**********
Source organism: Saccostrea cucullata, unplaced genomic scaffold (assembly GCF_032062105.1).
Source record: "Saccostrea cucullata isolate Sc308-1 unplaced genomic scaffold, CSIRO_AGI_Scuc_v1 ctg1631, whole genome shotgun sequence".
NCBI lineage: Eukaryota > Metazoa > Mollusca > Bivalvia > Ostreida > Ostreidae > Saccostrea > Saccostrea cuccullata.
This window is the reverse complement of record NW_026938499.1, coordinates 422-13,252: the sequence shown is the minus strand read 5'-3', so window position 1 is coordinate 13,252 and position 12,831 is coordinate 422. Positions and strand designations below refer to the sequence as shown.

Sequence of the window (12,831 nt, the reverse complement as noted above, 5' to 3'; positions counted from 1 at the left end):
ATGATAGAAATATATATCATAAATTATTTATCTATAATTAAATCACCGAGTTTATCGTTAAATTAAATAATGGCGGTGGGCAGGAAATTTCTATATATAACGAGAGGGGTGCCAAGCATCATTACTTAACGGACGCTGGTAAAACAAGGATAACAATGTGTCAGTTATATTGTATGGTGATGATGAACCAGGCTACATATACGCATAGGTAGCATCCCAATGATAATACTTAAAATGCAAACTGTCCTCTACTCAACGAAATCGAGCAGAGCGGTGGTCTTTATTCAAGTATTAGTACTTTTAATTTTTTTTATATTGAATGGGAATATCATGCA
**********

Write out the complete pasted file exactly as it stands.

Source organism: Saccostrea cucullata, unplaced genomic scaffold (assembly GCF_032062105.1).
Source record: "Saccostrea cucullata isolate Sc308-1 unplaced genomic scaffold, CSIRO_AGI_Scuc_v1 ctg1631, whole genome shotgun sequence".
NCBI lineage: Eukaryota > Metazoa > Mollusca > Bivalvia > Ostreida > Ostreidae > Saccostrea > Saccostrea cuccullata.
This window is the reverse complement of record NW_026938499.1, coordinates 422-13,252: the sequence shown is the minus strand read 5'-3', so window position 1 is coordinate 13,252 and position 12,831 is coordinate 422. Positions and strand designations below refer to the sequence as shown.

Sequence of the window (12,831 nt, the reverse complement as noted above, 5' to 3'; positions counted from 1 at the left end):
ATGATAGAAATATATATCATAAATTATTTATCTATAATTAAATCACCGAGTTTATCGTTAAATTAAATAATGGCGGTGGGCAGGAAATTTCTATATATAACGAGAGGGGTGCCAAGCATCATTACTTAACGGACGCTGGTAAAACAAGGATAACAATGTGTCAGTTATATTGTATGGTGATGATGAACCAGGCTACATATACGCATAGGTAGCATCCCAATGATAATACTTAAAATGCAAACTGTCCTCTACTCAACGAAATCGAGCAGAGCGGTGGTCTTTATTCAAGTATTAGTACTTTTAATTTTTTTTATATTGAATGGGAATATCATGCA